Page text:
# Dictionary:Analytic Function

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Of all of the functions of a complex variable, one of the most useful varieties are the Analytic functions.

A complex valued function is a function

$f(z)=u(x,y)+iv(x,y)$ where $z=x+iy$ such that $u(x,y)$ is called the real part and $v(x,y)$ is called the imaginary part of $f(z)$ .

## Definition of Analytic function

The term analytic (also known as regular or holomorphic) function is a function $f(z)$ such that the derivative with respect to $z$ exists.

These two equations are known as the Cauchy-Riemann equations

${\frac {\partial u(x,y)}{\partial x}}={\frac {\partial v(x,y)}{\partial y}}$ ${\frac {\partial v(x,y)}{\partial x}}=-{\frac {\partial u(x,y)}{\partial y}}.$ Any complex valued function $f(z)=u(x,y)+iv(x,y)$ of the complex variable $z=x+iy$ that satisfies the Cauchy-Riemann equations is called analytic.

Analytic functions are not rare. Most, if not all of the functions encountered applied mathematics likely satisfy the Cauchy-Riemann equations except possibly at isolated points. These isolated points are poles, branch points, and essential singularities.

### Poles

If $g(z)$ is analytic everywhere in the complex plane, it is called entire. Examples of entire functions include polynomials in $z,$ $\cos(z),$ $\sin(z),$ $\exp(z)$ just to name a few. We typically talk about analyticity in some region of the complex plane.

We can consider a class of functions known as meromorphic functions, which are functions that have poles. A pole is an algebraic singularity in the denominator, such as would be given by

$f(z)={\frac {g(z)}{(z-a)^{n}}}$ in some region ${\mathcal {R}}$ of the complex plane, where $g(z)$ is analytic and $n\geq 1$ is an integer.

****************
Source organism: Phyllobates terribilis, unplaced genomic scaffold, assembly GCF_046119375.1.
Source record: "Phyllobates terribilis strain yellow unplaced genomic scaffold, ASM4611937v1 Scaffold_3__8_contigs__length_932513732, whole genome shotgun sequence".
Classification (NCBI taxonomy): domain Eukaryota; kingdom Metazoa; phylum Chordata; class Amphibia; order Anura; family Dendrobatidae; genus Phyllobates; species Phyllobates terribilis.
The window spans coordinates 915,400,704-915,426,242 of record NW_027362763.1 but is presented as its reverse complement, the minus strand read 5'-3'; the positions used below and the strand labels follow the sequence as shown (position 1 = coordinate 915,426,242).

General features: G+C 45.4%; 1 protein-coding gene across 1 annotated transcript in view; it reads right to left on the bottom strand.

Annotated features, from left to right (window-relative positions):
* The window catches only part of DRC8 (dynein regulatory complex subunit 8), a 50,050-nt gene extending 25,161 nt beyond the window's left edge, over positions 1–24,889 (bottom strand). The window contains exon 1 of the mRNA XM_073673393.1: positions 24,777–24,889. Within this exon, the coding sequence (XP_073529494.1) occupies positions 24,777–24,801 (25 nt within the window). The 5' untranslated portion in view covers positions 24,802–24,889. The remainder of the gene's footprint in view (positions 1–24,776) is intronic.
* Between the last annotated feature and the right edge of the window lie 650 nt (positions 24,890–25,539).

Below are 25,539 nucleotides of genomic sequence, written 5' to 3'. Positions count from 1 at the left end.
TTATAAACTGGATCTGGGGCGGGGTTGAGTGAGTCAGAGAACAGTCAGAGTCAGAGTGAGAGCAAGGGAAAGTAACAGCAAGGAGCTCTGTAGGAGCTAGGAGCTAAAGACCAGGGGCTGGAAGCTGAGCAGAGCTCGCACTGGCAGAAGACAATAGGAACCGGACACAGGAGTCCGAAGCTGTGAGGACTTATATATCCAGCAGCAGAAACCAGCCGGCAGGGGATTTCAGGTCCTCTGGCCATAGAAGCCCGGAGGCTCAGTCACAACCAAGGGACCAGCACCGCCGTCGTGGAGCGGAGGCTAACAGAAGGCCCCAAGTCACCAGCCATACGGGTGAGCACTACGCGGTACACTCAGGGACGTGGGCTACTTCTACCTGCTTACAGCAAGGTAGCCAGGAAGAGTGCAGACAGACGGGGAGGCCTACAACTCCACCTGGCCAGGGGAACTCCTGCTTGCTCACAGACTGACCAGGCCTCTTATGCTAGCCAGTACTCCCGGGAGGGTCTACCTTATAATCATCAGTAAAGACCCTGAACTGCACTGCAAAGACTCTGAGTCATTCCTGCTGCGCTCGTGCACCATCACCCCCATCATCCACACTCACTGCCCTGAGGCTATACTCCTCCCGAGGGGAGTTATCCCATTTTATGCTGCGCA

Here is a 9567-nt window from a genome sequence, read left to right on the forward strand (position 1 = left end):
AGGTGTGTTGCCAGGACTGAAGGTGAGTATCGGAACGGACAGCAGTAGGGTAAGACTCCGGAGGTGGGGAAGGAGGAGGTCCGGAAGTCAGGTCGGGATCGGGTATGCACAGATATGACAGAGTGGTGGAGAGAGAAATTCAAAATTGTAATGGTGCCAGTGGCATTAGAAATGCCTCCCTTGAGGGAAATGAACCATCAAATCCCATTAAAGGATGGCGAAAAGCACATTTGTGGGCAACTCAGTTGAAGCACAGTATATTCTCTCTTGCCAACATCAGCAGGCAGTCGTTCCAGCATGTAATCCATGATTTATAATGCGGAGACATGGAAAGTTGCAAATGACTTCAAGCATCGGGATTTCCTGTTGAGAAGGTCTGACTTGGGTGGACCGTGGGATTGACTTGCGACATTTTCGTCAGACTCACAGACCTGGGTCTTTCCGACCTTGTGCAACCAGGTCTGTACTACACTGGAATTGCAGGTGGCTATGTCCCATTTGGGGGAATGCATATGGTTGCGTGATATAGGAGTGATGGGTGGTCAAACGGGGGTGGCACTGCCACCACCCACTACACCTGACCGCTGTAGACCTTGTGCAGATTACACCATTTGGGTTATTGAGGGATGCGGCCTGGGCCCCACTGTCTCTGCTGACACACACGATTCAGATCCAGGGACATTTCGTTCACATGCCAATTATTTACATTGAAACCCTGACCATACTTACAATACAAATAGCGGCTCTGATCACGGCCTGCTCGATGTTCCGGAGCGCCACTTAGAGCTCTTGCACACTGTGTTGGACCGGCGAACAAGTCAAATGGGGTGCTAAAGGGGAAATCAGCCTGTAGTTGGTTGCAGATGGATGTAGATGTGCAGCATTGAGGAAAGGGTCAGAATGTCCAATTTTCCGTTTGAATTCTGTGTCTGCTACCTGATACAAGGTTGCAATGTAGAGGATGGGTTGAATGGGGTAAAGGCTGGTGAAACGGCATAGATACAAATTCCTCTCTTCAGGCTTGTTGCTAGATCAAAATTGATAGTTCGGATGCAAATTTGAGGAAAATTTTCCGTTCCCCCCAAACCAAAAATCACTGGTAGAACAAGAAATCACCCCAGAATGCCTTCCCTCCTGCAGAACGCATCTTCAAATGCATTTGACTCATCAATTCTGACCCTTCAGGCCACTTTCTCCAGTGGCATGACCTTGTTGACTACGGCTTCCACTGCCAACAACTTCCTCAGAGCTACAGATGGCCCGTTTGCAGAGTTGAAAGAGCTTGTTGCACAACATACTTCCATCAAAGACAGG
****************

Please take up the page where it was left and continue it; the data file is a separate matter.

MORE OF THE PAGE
### Branch points

A branch point is a failure of analyticity owing to multivaluedness of a function. For example, if

$f(z)=g(z)(z-a)^{k}$ with $g(z)$ analytic, but with $k\neq 0$ (either positive or negative) but with $k$ not an integer. Thus, the multivaluedness results from the roots of the function.

Other functions that contain branch points include logarithm $\ln(z)$ whose multivaluedness maybe seen by noting that $z=|z|e^{i\phi }$ implying that

$\ln(z)=\ln(|z|e^{i\phi })=\ln |z|+i\phi .$ Note that while branch points are well defined, the notion of a branch cut that is often seen in mathematical literature is an artifact of the choice of a reference direction, which need not be a straight line, but could be any curve (such as a path of integration). If we attempt rotate the points on that curve $2\pi$ around a branch point then we become aware of the multivaluedness of the function. Care must be taken so as not to introduce branch cuts unnecessarily, as these may complicate analysis.

### Essential singuarities

For the case of $e^{1/z},$ $\sin(1/z)$ , $\cos(1/z),$ the Laurent series of the function has an infinite number of negative power terms, which are singular at a point. That point is called an essential singularity.

### Other properties of analytic functions

Analytic functions have properties that make them desirable:

If a function is analytic, then so is its derivative.
Analytic functions are infinitely differentiable.
The real and imaginary parts of an analytic function satisfy Laplace's equation, making them ideal for electromagnetic representations.
The integral over a closed contour of a function that is analytic inside and on the contour is zero.
A function that is analytic has a convergent power series in that region, which is the same as the Taylor expansion, which exists, converges, and is unique in the region of analyticity.